91a4404f934711d7e8d06f98f7f545de
a0c3c2dd1a599615dd858357cf812fbceea20b2f
1857 F20110330_AABSQL smith_p_Page_017.txt
58cd6d5c5ca9bf3c2a7d3bacd96aa44f
b3dbea732ae3ba53b09ad8eb25eaae40a54ab960
25748 F20110330_AABTNE smith_p_Page_080.QC.jpg
fb7ea09b3f26f52a5b186760b0d4afb3
dda82d44b8f86ef66ea42ded958037b33257ce91
1841 F20110330_AABSQM smith_p_Page_018.txt
36f3860fe5d4fb6ba509999bb6d5f98b
219c6315eb746cc6966c5cea2ad4dc0b63ba3a9e
81898 F20110330_AABTNF smith_p_Page_081.jpg
fc95fc868ed5b46cfbfad132dcc0f17a
a397748b8d8229c5e940f384d954c1c92a080148
F20110330_AABSQN smith_p_Page_019.txt
c694841bab01720d0dbfef2646895a1a
eeec1bbc7fd19b895f20c289922e15147f074df5
25820 F20110330_AABTNG smith_p_Page_081.QC.jpg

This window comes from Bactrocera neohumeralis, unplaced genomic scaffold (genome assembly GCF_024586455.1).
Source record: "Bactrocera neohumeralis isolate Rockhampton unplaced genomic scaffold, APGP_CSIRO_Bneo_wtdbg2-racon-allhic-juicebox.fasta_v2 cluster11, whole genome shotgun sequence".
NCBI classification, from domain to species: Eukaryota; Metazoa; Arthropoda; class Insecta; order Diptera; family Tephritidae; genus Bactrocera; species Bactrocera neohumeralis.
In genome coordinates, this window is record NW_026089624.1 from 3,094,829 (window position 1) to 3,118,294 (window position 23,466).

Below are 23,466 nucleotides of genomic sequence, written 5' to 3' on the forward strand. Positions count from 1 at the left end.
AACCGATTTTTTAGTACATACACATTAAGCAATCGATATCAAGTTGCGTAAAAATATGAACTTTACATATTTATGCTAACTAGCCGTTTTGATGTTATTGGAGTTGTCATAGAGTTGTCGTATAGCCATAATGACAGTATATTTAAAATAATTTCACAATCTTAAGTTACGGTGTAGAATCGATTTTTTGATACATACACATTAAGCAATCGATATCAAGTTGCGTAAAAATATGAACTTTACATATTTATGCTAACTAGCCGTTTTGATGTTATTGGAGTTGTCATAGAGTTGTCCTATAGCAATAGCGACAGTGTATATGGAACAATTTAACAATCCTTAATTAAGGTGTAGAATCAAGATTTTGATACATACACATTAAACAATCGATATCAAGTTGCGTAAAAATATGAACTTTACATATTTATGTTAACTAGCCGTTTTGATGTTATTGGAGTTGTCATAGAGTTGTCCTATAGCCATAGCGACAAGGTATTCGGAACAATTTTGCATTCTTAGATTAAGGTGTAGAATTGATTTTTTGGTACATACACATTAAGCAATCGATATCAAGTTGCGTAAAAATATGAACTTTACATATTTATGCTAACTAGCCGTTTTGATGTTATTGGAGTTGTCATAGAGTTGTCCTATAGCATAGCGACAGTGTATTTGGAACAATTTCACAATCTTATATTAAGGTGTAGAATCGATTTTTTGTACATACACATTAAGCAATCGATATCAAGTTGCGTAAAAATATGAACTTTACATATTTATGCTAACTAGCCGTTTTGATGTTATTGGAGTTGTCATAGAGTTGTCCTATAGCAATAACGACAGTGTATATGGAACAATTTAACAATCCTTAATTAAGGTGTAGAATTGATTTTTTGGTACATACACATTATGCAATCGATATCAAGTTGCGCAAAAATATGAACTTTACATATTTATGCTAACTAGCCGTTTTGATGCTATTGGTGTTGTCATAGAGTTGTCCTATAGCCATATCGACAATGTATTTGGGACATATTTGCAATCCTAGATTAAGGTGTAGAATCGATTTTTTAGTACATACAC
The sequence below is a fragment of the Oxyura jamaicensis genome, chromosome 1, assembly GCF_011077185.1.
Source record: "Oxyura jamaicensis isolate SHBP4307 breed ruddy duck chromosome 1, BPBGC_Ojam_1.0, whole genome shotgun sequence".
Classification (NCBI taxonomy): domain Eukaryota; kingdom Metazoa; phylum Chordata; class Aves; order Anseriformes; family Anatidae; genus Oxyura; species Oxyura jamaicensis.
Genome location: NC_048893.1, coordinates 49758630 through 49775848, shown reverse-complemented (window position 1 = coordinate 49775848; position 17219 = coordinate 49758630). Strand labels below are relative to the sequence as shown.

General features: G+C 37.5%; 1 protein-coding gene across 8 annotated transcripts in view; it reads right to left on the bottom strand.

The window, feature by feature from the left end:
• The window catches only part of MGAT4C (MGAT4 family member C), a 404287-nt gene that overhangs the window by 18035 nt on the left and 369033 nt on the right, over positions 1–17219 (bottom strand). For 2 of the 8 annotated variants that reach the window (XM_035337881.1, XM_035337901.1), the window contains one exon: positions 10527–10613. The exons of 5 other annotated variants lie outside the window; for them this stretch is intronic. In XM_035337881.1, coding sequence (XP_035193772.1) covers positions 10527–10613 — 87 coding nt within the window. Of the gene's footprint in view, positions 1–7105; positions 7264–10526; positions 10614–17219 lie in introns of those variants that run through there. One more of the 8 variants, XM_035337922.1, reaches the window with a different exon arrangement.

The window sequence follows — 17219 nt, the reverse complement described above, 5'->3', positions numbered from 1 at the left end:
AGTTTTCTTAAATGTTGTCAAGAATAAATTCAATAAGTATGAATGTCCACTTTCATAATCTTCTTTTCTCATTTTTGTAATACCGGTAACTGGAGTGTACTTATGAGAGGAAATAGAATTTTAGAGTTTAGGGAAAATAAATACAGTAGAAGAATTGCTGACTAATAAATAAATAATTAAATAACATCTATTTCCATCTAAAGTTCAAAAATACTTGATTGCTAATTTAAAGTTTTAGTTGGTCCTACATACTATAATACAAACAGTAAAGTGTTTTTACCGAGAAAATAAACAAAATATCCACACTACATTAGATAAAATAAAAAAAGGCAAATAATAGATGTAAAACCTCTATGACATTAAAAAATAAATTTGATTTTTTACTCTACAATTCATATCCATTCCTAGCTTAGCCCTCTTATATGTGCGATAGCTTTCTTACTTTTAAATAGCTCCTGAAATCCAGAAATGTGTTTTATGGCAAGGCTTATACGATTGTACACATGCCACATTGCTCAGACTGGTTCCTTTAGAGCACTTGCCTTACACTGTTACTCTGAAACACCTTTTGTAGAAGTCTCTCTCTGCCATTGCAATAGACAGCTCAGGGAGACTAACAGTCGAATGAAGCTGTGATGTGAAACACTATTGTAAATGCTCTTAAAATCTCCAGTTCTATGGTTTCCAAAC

3c07fcea50d60c8beddafdcaa92d5a78
8fef0aaa02c8aa3146eb1d346949d62809f13c50
1971 F20110330_AABSQO smith_p_Page_020.txt
a7dd7ad3ad8fa773eb59edf4314147f8
6ad52255dcf98f8d8d523e471eb47e78bfa2ed53
60208 F20110330_AABTNH smith_p_Page_082.jpg
1a99645ac74072c544b6f6c38d902461
9e01b4a9fced9b5e2062697a066303d7aee6ae7f
5229 F20110330_AABUKA smith_p_Page_082thm.jpg
411764057be736454395a326f7392d9f
71a9b8f3ec8da8d67dda9157392573a363626748
1900 F20110330_AABSQP smith_p_Page_021.txt
b00e5618c8891dbde7642299d37f0713
526ddb173ec1a18b0806e18047190a03adc96c5a
18879 F20110330_AABTNI smith_p_Page_082.QC.jpg
a11eb47ffd09d916567c0fc6b3667ac0
9cf213804796d24a11b8a5ade1c3fa1a8f6e0a0a
6827 F20110330_AABUKB smith_p_Page_083thm.jpg
6666c1ad4b6015e3d250589ac4cb45f4
c8bb7507ae53cd5a5185000609a5e1ea35b12c63
1941 F20110330_AABSQQ smith_p_Page_022.txt
4ccec10f72df15e3f891af1b47a278b7
dc569f7e3622837cef2d0bf2c80bc6afcec511a4